Dealing with large binary files in git can be difficult. git-bin's goal is to allow files to be managed with git, but to store the file contents in Amazon S3. git-bin follows the principle of least surprise, and functions just like built-in git commands.
To make better use of time, bandwidth, and storage space, git-bin divides large files into smaller chunks (default size 1M). If there is a 1 byte change in the middle of a 100MB file, only one chunk will have to be uploaded and stored instead of the entire file.
Extract the contents of git-bin-*.zip into a directory that is in your PATH.
Step 1: Add a new filter called 'bin'
$ git config --global filter.bin.clean "git bin clean %f" $ git config --global filter.bin.smudge "git bin smudge"
Step 2: Supply your Amazon S3 information
$ git config --global git-bin.s3bucket "your bucket name" $ git config --global git-bin.s3key "your key" $ git config --global git-bin.s3secretKey "your secret key"
Step 3: Set up .gitattributes
Create or edit the .gitattributes file that is in the root of the git repo that you want to use git-bin with. Specify file extensions that should be run through git-bin, for example:
*.jpg filter=bin binary *.png filter=bin binary *.bmp filter=bin binary *.psd filter=bin binary etc, etc, etc
Once the three configuration steps have been completed, normal use of git will invoke git-bin for files that match a pattern in .gitattributes.
Adding a new file (note that the JPG is 217k, but only 409b were sent to git):
$ ls -lh brooklyn_bridge.jpg 217k Dec 20 15:03 brooklyn_bridge.jpg $ git add brooklyn_bridge.jpg [git-bin] Cleaning brooklyn_bridge.jpg $ git commit -m "Added JPG that's manage by git-bin" [dev 6adb9c6] Added JPG that's manage by git-bin <snip> $ git bin push [git-bin] Uploading 1 chunks... [0/1] -> 0..10..20..30..40..50..60..70..80..90..100 $ git push <snip> Writing objects: 100% (3/3), 409 bytes, done.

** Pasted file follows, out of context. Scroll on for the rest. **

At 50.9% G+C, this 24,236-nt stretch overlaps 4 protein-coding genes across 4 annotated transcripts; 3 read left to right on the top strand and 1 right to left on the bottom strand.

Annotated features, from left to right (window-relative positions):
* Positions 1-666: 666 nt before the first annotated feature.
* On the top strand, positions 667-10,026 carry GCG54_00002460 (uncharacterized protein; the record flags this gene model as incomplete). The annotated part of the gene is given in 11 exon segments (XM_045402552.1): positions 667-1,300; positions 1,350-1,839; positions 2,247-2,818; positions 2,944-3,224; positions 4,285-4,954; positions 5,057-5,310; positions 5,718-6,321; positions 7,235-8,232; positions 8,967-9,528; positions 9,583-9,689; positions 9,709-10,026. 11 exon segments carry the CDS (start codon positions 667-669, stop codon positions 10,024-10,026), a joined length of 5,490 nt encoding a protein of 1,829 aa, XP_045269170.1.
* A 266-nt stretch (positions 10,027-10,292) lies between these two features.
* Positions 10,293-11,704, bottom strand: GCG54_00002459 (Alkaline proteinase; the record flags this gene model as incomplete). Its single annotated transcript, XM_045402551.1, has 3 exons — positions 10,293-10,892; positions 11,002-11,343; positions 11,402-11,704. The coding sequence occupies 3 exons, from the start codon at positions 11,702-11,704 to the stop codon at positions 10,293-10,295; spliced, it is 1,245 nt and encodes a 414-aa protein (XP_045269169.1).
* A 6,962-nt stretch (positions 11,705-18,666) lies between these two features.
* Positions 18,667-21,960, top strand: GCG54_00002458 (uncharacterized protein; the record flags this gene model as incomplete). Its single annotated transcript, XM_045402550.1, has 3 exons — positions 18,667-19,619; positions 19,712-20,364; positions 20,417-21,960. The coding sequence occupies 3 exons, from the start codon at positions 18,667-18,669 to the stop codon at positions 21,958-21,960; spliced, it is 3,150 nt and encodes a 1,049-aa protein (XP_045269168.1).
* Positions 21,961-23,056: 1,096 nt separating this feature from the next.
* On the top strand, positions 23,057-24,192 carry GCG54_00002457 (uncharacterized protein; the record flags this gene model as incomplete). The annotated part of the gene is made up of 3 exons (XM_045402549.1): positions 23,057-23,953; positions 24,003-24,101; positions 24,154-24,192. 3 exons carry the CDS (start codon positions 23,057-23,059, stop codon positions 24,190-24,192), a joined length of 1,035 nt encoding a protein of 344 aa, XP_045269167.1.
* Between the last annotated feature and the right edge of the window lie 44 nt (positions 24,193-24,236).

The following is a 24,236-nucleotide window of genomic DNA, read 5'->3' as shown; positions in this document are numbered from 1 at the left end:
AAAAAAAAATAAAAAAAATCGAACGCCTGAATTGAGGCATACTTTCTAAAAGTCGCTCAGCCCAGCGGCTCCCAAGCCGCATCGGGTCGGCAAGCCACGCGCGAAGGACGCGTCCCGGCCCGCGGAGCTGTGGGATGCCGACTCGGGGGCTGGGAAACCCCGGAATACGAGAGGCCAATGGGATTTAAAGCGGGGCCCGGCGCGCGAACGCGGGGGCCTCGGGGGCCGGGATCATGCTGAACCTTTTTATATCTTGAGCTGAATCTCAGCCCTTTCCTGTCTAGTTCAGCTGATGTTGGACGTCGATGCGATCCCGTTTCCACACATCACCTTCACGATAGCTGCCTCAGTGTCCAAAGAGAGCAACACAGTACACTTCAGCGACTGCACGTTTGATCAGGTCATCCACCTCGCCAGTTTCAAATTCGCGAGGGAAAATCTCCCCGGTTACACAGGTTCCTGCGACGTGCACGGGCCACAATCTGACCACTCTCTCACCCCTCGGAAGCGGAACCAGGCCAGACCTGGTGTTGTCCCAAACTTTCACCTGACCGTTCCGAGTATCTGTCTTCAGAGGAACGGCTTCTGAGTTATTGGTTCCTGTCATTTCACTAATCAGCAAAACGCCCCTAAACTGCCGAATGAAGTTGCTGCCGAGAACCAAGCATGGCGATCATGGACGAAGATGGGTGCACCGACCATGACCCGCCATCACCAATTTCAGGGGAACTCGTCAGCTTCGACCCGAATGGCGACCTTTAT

When you or someone else on the team checks out a file it will either be pulled from the on-disk cache or downloaded if it's not in the cache:
$ git pull <snip> Updating dc53749..6adb9c6 [git-bin] Smudging brooklyn_bridge.jpg... Downloading 1 chunks... [0/1] -> 0..10..20..30..40..50..60..70..80..90..100 Fast-forward brooklyn_bridge.jpg | Bin 0 -> 222616 bytes 1 files changed, 0 insertions(+), 0 deletions(-) create mode 100644 brooklyn_bridge.jpg
When a file is passed to the clean filter it is divided into chunks (see Optional Configuration section below to find out how to change the chunk size). The chunks are saved into a cache directory located at
<repo root>/.git/git-bin. The output of the clean filter, and hence that data that git sees, is a YAML document. Here's what that JPG turned into:
Filename: brooklyn_bridge.jpg ChunkHashes: - 523A59D8C7460C9E43637A77FCA05989153E279E2E2F6A6FFF417671FFE93073
When a file is checked out the YAML gets passed to the smudge filter. The smudge filter looks for each chunk in the cache directory and downloads it if it's missing. The output of the smudge filter, and hence the data that gets written to the working directory, is the reassembled contents of the chunks.
The chunk size defaults to 1M. If you want to change this for some reason you can set it like any other value in your git config:
$ git config --global git-bin.chunkSize 10m
git has a setting called
core.bigFileThreshold that it uses to try to deal with large files. The default value is 512M. Any file that's larger than this setting will NOT get passed to git-bin! You can of course set it to a larger value:
$ git config --global core.bigFileThreshold 2g